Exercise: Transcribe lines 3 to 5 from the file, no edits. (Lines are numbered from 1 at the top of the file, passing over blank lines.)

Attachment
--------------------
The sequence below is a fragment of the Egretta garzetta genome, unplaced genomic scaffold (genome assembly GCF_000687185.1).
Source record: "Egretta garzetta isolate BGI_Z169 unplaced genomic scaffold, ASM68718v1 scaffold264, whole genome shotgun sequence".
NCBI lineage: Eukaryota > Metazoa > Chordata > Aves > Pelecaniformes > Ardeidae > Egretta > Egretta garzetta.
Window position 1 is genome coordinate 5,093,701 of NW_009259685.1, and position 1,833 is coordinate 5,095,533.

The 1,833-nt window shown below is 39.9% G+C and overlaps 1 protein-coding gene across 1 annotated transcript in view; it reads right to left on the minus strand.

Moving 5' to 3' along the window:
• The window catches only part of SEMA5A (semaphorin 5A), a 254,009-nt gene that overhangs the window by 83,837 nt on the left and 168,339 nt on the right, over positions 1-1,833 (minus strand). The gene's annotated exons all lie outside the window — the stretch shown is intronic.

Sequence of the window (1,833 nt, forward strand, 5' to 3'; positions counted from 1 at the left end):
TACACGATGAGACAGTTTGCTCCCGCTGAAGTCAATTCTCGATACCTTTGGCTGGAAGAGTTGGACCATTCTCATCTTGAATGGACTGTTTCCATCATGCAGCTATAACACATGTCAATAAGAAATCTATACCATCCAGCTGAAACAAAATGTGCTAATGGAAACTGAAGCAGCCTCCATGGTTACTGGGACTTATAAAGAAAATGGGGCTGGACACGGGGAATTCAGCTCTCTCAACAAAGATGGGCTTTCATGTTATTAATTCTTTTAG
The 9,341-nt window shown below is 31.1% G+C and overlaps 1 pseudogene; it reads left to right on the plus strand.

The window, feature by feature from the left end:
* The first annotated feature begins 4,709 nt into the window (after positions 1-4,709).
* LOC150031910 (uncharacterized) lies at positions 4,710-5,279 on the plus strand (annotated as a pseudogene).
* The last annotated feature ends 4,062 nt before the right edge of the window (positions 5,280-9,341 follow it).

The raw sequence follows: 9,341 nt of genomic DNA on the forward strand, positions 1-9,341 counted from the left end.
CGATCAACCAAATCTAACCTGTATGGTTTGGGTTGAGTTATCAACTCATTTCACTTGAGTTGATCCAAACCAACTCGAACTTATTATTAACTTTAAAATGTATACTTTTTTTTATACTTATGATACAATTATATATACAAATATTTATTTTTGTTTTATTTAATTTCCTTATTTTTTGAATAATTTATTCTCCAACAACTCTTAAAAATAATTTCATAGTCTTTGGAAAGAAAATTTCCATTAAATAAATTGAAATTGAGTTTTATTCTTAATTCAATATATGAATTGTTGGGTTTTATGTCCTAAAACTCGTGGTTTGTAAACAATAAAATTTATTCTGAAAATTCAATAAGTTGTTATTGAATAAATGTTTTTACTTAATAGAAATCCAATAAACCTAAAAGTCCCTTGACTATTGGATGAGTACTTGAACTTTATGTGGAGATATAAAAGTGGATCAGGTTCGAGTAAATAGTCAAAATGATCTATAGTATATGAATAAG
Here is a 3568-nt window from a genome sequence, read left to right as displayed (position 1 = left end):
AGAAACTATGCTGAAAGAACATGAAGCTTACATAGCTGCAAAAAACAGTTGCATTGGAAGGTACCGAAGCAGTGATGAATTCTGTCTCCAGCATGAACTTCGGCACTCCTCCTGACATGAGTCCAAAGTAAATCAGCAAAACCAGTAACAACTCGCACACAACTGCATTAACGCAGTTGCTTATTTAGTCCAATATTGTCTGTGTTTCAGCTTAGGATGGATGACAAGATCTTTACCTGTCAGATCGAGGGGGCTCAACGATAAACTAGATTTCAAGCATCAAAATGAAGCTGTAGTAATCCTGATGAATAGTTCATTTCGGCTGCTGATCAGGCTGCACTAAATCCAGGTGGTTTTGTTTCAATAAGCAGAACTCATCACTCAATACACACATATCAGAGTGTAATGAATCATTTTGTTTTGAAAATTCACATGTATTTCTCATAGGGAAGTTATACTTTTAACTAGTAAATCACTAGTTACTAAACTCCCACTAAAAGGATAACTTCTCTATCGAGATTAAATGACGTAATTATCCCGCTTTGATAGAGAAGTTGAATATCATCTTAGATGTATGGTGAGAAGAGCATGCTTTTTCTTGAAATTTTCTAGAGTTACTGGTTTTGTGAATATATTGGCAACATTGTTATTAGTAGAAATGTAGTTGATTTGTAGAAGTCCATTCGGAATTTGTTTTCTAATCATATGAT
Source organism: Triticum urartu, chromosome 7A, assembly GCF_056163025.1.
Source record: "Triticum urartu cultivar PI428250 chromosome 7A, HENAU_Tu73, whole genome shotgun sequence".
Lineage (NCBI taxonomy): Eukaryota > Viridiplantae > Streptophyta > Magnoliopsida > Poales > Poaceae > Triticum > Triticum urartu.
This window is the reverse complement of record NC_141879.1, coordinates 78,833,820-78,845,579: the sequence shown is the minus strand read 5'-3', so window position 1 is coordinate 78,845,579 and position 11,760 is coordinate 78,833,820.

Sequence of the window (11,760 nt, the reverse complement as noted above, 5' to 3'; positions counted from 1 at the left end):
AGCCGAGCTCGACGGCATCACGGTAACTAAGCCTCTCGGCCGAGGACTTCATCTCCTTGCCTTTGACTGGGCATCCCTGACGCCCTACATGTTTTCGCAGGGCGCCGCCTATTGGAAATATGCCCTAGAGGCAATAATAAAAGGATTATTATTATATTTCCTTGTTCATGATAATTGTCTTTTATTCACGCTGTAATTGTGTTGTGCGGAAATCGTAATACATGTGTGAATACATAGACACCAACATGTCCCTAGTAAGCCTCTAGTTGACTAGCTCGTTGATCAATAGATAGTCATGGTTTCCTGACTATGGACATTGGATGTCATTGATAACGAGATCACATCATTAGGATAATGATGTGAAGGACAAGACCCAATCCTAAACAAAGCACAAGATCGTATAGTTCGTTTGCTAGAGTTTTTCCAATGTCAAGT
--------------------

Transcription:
NCBI lineage: Eukaryota > Metazoa > Chordata > Aves > Pelecaniformes > Ardeidae > Egretta > Egretta garzetta.
Window position 1 is genome coordinate 5,093,701 of NW_009259685.1, and position 1,833 is coordinate 5,095,533.

The 1,833-nt window shown below is 39.9% G+C and overlaps 1 protein-coding gene across 1 annotated transcript in view; it reads right to left on the minus strand.